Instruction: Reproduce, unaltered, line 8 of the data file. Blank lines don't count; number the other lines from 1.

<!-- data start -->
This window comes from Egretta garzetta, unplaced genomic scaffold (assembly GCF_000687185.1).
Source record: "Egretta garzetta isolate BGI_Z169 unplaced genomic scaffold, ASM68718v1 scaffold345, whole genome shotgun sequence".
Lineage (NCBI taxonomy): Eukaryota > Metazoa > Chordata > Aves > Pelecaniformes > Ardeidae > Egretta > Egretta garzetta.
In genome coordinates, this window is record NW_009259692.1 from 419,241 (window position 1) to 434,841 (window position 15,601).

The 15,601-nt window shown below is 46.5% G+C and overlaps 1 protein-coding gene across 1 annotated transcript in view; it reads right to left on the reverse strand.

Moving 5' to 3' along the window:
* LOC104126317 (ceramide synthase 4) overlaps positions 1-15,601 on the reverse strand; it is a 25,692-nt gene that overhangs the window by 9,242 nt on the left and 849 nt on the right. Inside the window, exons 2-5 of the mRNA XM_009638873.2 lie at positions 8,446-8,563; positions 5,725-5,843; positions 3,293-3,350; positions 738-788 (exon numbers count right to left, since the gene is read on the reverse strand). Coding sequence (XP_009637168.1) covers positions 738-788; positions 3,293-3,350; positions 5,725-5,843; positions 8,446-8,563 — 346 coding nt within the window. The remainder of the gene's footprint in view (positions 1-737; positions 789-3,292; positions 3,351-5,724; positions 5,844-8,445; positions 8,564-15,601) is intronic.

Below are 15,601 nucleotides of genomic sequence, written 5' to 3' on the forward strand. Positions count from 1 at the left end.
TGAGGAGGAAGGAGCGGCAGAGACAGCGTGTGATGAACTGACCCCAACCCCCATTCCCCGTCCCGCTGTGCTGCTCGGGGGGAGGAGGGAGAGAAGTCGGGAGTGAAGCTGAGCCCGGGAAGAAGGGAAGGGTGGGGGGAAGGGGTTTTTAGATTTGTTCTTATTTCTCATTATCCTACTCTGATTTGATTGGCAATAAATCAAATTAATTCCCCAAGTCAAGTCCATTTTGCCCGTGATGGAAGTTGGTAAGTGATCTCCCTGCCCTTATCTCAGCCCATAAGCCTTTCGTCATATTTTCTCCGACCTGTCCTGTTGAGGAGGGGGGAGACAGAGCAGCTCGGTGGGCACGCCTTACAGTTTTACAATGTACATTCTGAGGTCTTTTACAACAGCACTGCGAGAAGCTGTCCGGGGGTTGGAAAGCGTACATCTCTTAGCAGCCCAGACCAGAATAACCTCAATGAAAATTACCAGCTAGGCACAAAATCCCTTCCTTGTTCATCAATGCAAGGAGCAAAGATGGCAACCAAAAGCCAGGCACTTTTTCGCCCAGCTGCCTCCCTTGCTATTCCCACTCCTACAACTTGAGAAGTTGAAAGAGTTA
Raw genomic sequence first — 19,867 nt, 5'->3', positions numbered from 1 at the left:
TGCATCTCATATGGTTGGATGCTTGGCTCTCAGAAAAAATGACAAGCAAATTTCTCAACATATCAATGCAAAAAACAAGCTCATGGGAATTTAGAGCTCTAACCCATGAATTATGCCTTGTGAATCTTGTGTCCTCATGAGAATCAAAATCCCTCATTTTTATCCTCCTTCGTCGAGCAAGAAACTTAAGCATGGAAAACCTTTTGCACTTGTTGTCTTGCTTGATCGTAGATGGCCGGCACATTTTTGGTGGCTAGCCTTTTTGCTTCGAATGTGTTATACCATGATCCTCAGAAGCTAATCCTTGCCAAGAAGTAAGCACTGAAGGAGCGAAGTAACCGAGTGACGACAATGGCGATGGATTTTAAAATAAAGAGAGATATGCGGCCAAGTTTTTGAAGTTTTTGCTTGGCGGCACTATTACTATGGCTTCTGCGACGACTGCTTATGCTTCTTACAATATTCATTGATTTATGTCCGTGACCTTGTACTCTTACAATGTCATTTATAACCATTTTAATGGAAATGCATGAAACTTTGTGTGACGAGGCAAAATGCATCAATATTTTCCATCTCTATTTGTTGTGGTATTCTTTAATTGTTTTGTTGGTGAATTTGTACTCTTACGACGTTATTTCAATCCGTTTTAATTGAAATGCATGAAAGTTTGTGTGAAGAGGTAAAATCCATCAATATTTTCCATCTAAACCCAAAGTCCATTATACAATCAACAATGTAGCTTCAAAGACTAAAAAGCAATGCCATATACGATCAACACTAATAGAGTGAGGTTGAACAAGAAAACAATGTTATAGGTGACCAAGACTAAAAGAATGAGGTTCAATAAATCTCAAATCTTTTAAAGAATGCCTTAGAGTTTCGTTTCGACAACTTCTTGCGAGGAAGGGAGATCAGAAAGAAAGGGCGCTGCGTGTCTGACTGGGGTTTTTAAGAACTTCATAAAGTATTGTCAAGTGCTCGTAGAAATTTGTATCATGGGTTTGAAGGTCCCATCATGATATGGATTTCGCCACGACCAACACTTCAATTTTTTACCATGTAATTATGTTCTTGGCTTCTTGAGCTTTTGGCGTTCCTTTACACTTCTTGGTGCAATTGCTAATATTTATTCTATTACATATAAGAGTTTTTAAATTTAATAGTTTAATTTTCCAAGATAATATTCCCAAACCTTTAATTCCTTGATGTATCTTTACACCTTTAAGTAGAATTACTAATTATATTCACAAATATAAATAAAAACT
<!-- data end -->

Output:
Below are 15,601 nucleotides of genomic sequence, written 5' to 3' on the forward strand. Positions count from 1 at the left end.